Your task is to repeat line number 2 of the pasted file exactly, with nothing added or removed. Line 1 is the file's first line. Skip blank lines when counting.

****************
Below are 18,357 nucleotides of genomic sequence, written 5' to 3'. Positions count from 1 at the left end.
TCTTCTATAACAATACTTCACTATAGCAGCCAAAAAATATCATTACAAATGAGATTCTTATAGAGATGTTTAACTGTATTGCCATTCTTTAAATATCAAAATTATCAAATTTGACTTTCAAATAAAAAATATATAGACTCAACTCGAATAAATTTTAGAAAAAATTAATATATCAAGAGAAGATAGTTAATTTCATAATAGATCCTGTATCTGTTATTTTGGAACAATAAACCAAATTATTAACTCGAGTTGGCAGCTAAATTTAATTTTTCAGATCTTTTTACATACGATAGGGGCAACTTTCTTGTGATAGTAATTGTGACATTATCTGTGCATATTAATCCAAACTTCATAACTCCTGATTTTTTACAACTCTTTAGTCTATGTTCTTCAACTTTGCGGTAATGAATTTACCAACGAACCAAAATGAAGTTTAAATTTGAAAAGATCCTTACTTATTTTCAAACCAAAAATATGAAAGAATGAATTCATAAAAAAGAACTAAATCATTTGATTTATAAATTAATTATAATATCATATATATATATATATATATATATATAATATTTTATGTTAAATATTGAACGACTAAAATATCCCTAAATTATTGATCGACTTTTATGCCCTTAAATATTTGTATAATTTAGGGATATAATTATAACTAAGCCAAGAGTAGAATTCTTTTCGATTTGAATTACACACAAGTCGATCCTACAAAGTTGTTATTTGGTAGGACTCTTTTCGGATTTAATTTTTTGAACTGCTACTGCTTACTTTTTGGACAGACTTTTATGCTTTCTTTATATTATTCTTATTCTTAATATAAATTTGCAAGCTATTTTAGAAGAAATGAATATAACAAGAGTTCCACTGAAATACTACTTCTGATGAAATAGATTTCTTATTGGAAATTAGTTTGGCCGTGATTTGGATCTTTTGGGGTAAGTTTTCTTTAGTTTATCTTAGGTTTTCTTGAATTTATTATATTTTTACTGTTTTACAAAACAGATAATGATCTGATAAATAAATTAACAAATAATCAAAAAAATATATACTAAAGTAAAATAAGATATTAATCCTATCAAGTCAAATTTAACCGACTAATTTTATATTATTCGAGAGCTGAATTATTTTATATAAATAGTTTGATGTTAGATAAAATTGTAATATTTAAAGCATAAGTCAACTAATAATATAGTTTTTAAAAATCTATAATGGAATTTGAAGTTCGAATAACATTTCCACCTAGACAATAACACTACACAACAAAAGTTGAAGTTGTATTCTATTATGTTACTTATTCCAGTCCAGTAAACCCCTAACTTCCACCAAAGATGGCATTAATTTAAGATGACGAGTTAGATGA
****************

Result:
TCTTCTATAACAATACTTCACTATAGCAGCCAAAAAATATCATTACAAATGAGATTCTTATAGAGATGTTTAACTGTATTGCCATTCTTTAAATATCAAAATTATCAAATTTGACTTTCAAATAAAAAATATATAGACTCAACTCGAATAAATTTTAGAAAAAATTAATATATCAAGAGAAGATAGTTAATTTCATAATAGATCCTGTATCTGTTATTTTGGAACAATAAACCAAATTATTAACTCGAGTTGGCAGCTAAATTTAATTTTTCAGATCTTTTTACATACGATAGGGGCAACTTTCTTGTGATAGTAATTGTGACATTATCTGTGCATATTAATCCAAACTTCATAACTCCTGATTTTTTACAACTCTTTAGTCTATGTTCTTCAACTTTGCGGTAATGAATTTACCAACGAACCAAAATGAAGTTTAAATTTGAAAAGATCCTTACTTATTTTCAAACCAAAAATATGAAAGAATGAATTCATAAAAAAGAACTAAATCATTTGATTTATAAATTAATTATAATATCATATATATATATATATATATATATATAATATTTTATGTTAAATATTGAACGACTAAAATATCCCTAAATTATTGATCGACTTTTATGCCCTTAAATATTTGTATAATTTAGGGATATAATTATAACTAAGCCAAGAGTAGAATTCTTTTCGATTTGAATTACACACAAGTCGATCCTACAAAGTTGTTATTTGGTAGGACTCTTTTCGGATTTAATTTTTTGAACTGCTACTGCTTACTTTTTGGACAGACTTTTATGCTTTCTTTATATTATTCTTATTCTTAATATAAATTTGCAAGCTATTTTAGAAGAAATGAATATAACAAGAGTTCCACTGAAATACTACTTCTGATGAAATAGATTTCTTATTGGAAATTAGTTTGGCCGTGATTTGGATCTTTTGGGGTAAGTTTTCTTTAGTTTATCTTAGGTTTTCTTGAATTTATTATATTTTTACTGTTTTACAAAACAGATAATGATCTGATAAATAAATTAACAAATAATCAAAAAAATATATACTAAAGTAAAATAAGATATTAATCCTATCAAGTCAAATTTAACCGACTAATTTTATATTATTCGAGAGCTGAATTATTTTATATAAATAGTTTGATGTTAGATAAAATTGTAATATTTAAAGCATAAGTCAACTAATAATATAGTTTTTAAAAATCTATAATGGAATTTGAAGTTCGAATAACATTTCCACCTAGACAATAACACTACACAACAAAAGTTGAAGTTGTATTCTATTATGTTACTTATTCCAGTCCAGTAAACCCCTAACTTCCACCAAAGATGGCATTAATTTAAGATGACGAGTTAGATGA